The Band's follow-up self-titled album "The Band" was a success and bigger than their first effort. You'd think they'd slow down and smell the roses, but they didn't. The Band never followed the same path as everyone else and continued to dive deep into recording. Often times as individuals rather than a group, each member spent serious time in 1969 and 1970 working on their friends projects including work for John Martyn, Todd Rundgren, Jesse Winchester and John Simon. However, with the success came the demands of a fanbase and a label. The Band spent time on the road in 1969 for the first time in an extended capacity. The success opened the door to a new life style, a place where everyone wanted to be your friend and every had a party. With touring also came press in a meaningful way. The Band broke ground being the first American band on TIME magazine. The Band also were re-introduced to the press with a very spicy interview given by Ronnie Hawkins and much, much more. The Band embraced this life style, but it would just be a matter of time before it all began to start breaking down. With a label expecting more albums, The Band would be back in the studio in 1970 creating their third album. Time will tell if it would all pay off for The Band. Please Consider Following Us: Instagram: @TheBandPodcastTwitter: @TheBandPodcastFacebook: /TheBandPodcastThe Band: A History is part of Pantheon Podcasts (http://www.pantheonpodcasts.com/). Listen to The Band: A History and a variety of other great podcasts over on Pantheon.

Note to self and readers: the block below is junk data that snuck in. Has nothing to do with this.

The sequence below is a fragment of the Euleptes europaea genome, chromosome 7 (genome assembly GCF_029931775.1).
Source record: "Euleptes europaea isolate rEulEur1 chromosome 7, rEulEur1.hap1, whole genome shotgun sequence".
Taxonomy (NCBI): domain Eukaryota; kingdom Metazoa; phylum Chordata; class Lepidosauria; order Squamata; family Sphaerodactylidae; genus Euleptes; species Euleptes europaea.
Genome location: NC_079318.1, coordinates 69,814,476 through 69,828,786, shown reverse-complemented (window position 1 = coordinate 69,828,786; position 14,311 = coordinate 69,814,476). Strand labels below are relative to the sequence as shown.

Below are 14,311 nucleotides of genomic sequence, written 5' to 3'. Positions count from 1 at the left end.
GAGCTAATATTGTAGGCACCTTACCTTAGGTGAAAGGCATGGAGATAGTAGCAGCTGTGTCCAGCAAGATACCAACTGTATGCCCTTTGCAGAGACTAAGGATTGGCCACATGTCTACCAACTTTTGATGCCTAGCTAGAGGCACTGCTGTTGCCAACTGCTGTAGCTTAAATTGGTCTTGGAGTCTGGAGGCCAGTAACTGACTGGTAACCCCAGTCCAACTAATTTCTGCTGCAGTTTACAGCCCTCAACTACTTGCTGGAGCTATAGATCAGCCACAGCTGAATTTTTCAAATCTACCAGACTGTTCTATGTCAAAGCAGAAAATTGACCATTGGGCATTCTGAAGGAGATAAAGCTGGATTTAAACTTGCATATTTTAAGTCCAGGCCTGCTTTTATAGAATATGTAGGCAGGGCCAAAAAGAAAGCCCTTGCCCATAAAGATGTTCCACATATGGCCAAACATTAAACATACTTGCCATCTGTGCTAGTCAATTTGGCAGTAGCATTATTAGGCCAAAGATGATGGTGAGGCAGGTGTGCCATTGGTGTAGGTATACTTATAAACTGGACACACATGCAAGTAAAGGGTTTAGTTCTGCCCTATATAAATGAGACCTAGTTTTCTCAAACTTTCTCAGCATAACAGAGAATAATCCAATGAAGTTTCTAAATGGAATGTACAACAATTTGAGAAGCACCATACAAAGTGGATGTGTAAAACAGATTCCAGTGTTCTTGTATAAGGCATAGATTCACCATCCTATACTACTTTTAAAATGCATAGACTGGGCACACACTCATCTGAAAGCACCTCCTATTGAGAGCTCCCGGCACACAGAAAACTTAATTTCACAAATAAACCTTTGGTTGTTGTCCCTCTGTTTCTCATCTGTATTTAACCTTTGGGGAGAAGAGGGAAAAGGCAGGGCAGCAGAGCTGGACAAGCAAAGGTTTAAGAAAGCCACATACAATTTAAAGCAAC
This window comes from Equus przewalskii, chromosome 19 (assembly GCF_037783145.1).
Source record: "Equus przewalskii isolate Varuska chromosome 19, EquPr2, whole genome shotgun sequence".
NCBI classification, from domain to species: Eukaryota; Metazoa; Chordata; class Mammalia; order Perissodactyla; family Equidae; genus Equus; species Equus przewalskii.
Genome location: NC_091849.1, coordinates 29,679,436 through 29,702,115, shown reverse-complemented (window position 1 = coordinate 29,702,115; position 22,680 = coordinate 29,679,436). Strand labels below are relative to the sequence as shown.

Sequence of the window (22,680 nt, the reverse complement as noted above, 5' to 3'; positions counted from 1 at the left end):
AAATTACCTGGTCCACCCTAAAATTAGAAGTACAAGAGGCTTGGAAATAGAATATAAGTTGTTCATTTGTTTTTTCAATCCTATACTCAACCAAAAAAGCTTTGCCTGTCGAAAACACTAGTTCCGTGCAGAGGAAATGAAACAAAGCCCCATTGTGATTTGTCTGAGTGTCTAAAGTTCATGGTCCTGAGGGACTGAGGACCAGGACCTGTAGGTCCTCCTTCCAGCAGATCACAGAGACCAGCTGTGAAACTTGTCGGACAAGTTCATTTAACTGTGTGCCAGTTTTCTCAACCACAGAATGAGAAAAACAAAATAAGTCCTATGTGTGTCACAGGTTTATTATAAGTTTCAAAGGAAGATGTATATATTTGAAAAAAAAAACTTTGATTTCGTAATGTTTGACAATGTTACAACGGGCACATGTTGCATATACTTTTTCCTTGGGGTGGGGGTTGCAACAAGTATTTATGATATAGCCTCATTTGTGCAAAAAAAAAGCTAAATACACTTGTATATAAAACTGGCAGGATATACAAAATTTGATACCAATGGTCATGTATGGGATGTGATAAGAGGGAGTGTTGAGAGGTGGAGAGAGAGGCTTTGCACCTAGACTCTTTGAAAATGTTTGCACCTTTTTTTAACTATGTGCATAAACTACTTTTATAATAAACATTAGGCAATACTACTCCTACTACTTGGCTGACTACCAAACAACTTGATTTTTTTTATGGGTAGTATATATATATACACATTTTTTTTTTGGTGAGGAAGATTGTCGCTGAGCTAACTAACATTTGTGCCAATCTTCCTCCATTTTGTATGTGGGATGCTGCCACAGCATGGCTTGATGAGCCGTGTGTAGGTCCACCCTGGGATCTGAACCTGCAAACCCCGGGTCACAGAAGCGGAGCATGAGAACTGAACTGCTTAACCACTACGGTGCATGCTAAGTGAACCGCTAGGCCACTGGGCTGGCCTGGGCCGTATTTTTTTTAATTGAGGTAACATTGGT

Originally released on The Band: A History's Patreon. We sit down and talk with Breanna McCann, the curator and archivist behind the new project The Manuel Archive.
We discuss her love of The Band, and how it started with their song "Acadian Driftwood", her passion for sixties and seventies...
This week we sit down and chat with Joe Forno. Forno was born in Woodstock, New York. His father an influential local and was friendly with The Band. Forno graduated Albany College of Pharmacy in 1973 and had a career as a pharmacist before assisting Richard Manuel and Levon Helm with their...
“None of us truly understood where we were headed, but we knew change was inevitable.”
The Band meant something, their music had spoken to many. Whether that meant flying from another continent, taking a train cross country, selling their worldly possessions or quitting a job, even the slightest...